Most reviews of Spanish director Sadrac Gonzalez-Pelleron’s second feature film, Black Hollow Cage will probably revolve around the sci-fi element of a mysterious black box. In fact, the film is more about human grief and the quest for forgiveness.
The action takes place in a vaguely futuristic home set in an environment where architecture and nature coexist. There is a parallel between the black box out there and the one the protagonists inhabit, with its sleek dark walls fabricated out of what appears to be a hybrid of dark stained wood and tarnished metal. In the opening sequence, tinny squeaks and percussion of mundane objects such as cupboard doors or a plate making contact with a countertop, stand out against the otherwise auditory tranquility. Banal sounds resonate while the chirping of birds is ever-present off screen. A similar sound dynamic appears to highlight dramatic bursts of emotional grief. Where much of Black Hollow Cage relies on its aesthetics and visual expression (gestures seen through glass, a child who cannot speak, another whose eyes are more expressive than her words), there are scenes completely void of dialogue followed by piercing screams of anguish.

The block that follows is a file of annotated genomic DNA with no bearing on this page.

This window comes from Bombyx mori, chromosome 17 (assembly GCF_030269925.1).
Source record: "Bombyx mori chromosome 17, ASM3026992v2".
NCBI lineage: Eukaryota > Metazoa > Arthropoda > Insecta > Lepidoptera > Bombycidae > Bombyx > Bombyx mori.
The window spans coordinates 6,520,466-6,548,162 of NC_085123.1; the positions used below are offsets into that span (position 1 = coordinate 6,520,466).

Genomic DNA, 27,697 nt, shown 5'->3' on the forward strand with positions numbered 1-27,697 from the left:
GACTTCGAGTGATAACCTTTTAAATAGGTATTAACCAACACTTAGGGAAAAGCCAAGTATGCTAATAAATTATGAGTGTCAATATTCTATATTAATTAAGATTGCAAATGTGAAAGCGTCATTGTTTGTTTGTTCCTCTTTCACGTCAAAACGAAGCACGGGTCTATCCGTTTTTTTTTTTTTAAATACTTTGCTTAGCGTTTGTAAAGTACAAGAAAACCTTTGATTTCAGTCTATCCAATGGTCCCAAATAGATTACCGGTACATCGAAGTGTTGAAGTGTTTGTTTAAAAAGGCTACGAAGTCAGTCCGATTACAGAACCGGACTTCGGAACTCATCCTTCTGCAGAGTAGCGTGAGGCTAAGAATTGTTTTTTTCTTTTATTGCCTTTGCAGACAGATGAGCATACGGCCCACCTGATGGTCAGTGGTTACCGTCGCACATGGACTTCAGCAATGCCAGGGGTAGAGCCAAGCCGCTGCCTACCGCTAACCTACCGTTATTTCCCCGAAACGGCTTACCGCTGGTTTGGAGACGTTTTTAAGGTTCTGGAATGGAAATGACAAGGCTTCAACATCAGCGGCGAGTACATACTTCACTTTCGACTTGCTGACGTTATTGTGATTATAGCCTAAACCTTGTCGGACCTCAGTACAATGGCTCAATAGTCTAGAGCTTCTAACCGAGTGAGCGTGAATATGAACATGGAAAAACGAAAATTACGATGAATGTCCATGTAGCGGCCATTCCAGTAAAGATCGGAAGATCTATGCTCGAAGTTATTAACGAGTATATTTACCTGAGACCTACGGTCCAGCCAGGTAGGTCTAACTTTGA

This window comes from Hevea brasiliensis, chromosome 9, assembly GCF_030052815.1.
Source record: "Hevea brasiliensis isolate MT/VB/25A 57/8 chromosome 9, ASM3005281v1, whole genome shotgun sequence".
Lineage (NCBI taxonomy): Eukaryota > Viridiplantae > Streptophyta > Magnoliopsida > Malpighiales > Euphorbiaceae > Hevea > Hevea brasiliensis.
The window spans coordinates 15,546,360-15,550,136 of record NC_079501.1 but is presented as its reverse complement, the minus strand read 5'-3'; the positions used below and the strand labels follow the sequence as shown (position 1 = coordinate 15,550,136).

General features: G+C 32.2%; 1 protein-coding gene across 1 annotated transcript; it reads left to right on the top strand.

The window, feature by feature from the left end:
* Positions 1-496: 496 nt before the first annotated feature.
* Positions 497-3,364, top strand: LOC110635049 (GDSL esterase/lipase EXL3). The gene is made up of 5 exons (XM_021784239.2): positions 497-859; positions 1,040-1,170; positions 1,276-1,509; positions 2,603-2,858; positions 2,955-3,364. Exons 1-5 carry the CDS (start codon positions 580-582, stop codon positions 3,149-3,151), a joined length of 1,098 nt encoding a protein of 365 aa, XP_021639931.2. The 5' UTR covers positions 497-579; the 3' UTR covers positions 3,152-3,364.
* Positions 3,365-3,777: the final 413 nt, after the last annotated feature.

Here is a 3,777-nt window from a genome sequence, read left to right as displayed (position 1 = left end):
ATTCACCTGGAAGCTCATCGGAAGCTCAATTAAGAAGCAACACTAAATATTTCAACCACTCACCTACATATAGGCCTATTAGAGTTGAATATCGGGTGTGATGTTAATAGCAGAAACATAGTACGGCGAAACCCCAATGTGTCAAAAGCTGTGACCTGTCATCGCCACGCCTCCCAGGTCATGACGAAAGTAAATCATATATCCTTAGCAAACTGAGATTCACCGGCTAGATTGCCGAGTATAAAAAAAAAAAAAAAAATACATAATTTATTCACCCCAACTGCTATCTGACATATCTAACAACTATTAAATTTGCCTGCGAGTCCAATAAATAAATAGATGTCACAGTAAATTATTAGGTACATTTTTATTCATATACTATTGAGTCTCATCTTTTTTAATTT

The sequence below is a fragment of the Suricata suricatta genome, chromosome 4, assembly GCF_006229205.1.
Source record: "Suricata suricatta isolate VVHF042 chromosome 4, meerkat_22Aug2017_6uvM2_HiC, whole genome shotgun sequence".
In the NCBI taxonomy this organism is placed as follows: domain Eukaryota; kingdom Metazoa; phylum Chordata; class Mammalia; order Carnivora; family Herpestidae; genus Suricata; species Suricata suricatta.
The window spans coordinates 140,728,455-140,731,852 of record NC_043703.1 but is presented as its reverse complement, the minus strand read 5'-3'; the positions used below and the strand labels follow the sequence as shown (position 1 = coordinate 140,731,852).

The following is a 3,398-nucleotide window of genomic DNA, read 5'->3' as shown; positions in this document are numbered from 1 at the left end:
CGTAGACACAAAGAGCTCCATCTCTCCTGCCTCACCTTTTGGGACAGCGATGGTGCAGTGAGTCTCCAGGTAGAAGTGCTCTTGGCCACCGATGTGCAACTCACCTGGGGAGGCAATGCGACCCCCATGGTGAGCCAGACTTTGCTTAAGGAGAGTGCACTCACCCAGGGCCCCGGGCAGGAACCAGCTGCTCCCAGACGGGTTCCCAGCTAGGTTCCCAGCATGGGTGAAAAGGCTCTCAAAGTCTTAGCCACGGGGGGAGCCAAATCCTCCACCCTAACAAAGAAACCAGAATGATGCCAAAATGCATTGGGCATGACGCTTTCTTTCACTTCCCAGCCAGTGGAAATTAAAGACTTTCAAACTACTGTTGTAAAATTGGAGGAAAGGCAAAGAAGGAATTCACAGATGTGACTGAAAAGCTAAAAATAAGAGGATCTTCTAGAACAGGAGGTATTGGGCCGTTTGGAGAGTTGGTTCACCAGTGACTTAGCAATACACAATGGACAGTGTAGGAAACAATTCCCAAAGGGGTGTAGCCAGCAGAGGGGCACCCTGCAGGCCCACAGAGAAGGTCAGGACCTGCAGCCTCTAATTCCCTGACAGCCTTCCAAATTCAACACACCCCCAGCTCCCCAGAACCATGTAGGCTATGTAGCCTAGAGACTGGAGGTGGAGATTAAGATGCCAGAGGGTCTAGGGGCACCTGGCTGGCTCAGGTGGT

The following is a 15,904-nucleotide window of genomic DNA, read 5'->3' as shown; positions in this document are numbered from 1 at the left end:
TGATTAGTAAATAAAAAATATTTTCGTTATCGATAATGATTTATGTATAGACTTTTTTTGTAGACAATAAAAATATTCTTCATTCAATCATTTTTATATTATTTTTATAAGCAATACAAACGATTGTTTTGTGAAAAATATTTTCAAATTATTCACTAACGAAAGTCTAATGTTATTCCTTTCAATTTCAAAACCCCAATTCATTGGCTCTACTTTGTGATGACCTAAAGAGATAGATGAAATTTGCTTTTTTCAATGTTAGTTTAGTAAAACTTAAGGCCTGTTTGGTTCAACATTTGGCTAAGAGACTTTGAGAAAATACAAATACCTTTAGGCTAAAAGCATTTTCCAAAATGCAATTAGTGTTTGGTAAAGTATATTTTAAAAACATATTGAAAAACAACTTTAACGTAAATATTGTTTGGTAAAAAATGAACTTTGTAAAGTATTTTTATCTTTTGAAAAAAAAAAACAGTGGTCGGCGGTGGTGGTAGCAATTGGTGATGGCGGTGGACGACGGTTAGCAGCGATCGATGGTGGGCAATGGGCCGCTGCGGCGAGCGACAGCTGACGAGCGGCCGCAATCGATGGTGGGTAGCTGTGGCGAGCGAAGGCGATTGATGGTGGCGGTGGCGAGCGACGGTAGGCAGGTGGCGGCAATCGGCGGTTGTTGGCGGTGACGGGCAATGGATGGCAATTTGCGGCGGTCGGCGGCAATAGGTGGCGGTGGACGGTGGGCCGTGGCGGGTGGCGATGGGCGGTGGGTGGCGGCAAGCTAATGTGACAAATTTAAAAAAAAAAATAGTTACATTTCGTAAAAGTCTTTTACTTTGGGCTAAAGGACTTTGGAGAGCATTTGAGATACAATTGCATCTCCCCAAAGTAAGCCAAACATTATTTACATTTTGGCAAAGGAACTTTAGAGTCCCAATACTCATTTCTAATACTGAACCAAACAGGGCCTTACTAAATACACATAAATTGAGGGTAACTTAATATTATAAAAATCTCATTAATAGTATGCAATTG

Though these moments are well delivered, especially by lead actress Lowena McDdonell (13-year old Alice), there is something slightly hollow about the characters. Fitting, considering the film’s title, but disappointing for character development. Evidently, focus was given to mise-en-scene, and this may have hindered the depth of the characters’ motives and personalities, or the fleshing out of the events leading up to Alice’s prosthetic arm and a dog she calls “Mom”.
This is a loop oeuvre that doesn’t over-emphasize the time travel aspect. With its creepy strangers, its ambiguity between good and evil, teenage angst and survivors’ guilt, it is worth seeing for its atmosphere and odd plot elements which are often left open-ended.
Screening : Cinema du Parc, October 8th, 2017.